Queen Anne's expedition under way
- On 05/10/2011
- In Underwater Archeology
By Jeannette Pippin - JD News
A four-week fall expedition at the Queen Anne’s Revenge shipwreck site is under way, and the first look at the wreck site since Hurricane Irene brought good news.
The hurricane swept the North Carolina coast in late August without causing major disruption to the shipwreck site, said QAR Project Director Mark Wilde-Ramsing.
A sand berm placed near the site several years ago seems to be helping protect the site from storm damage, including minimizing scour, where sand is washed away and exposes artifacts.
“Last week we did a check of the site. We were very concerned after Hurricane Irene, but the site seems to have weathered the storm pretty well,” Wilde-Ramsing said. “It was not scoured out and, also, it was not completely covered up (by sand).”
After the one-day dive last week to take a preliminary look at the site and begin preparations, the QAR project team kicked off the four-week expedition Monday and will be further assessing the site’s condition, stabilizing areas where it’s needed and continuing the excavation and recovery of artifacts.
The excavation of artifacts will focus on a previously known scour area in the area of the vessel’s foremast and galley area.
“We’re not to the bow but we’re getting up there,” Wilde-Ramsing said.
A highlight of the expedition is the planned recovery of cannon C23, one of the ship’s largest guns, at the close of the expedition.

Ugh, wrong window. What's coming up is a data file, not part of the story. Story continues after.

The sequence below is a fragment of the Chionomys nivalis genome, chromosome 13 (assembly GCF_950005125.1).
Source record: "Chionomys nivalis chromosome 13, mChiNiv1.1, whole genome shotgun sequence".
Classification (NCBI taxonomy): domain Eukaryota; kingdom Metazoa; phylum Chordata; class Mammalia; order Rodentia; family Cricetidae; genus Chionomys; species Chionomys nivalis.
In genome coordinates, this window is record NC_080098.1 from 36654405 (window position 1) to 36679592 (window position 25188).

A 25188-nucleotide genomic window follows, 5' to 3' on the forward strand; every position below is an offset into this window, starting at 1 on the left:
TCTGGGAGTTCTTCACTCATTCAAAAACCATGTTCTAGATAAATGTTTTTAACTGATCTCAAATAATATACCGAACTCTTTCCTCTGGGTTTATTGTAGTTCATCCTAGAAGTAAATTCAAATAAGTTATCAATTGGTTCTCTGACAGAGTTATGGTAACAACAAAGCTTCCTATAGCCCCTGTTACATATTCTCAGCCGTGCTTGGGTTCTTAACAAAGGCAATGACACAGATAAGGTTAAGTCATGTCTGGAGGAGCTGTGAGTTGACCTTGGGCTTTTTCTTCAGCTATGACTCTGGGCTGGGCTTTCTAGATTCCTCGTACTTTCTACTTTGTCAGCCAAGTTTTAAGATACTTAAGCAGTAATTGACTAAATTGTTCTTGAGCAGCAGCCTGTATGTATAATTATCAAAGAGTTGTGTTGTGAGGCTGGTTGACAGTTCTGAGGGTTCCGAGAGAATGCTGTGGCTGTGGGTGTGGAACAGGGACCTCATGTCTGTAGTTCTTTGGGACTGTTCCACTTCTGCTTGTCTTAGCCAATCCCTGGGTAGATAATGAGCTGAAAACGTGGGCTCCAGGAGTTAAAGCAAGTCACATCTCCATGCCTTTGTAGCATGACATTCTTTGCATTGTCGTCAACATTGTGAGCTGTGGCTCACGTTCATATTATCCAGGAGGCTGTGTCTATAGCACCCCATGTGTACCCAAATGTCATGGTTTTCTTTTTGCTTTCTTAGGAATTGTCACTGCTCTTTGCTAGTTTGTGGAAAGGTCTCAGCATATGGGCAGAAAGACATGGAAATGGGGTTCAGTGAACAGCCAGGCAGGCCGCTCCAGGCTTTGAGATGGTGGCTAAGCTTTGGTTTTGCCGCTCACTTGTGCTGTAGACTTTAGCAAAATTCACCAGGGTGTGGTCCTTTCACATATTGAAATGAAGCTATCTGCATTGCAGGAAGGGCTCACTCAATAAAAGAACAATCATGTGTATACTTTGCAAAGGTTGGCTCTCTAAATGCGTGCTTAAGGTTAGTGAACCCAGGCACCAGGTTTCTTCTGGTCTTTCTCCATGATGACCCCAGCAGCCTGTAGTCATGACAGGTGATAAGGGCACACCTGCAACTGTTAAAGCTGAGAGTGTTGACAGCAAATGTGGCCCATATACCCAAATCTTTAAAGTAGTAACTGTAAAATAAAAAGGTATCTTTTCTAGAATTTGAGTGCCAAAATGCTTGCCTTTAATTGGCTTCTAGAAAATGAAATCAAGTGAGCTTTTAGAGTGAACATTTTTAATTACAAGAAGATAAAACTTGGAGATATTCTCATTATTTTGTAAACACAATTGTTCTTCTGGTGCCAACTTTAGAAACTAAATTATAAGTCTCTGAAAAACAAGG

And surrounding the cannon are a kettle, wooden deadeyes, a pewter plate, cannon balls and other unidentified artifacts to be recovered.
Also during the expedition, the QAR team will continue “in situ” conservation monitoring. Aluminum rods called sacrificial anodes have been attached to all but three remaining cannons to change the electrochemical process that corrodes iron in saltwater, reducing or even reversing the amount of salts absorbed by the iron objects.
“We’re seeing really good results,” Wilde-Ramsing said.
The process will help reduce the amount of conservation time in the lab once the artifacts are raised.
The N.C. Division of Marine Fisheries’ R/V Shell Point will be used as the principle recovery vessel.
Wilde-Ramsing said that due to budget cuts the vessel will only be available for two of the four weeks, and as much excavation as possible we be done during that time.
East Carolina University will be providing volunteers and the use of its barge. NOAA’s Marine Sanctuary Program will provide the vessel for raising the cannon.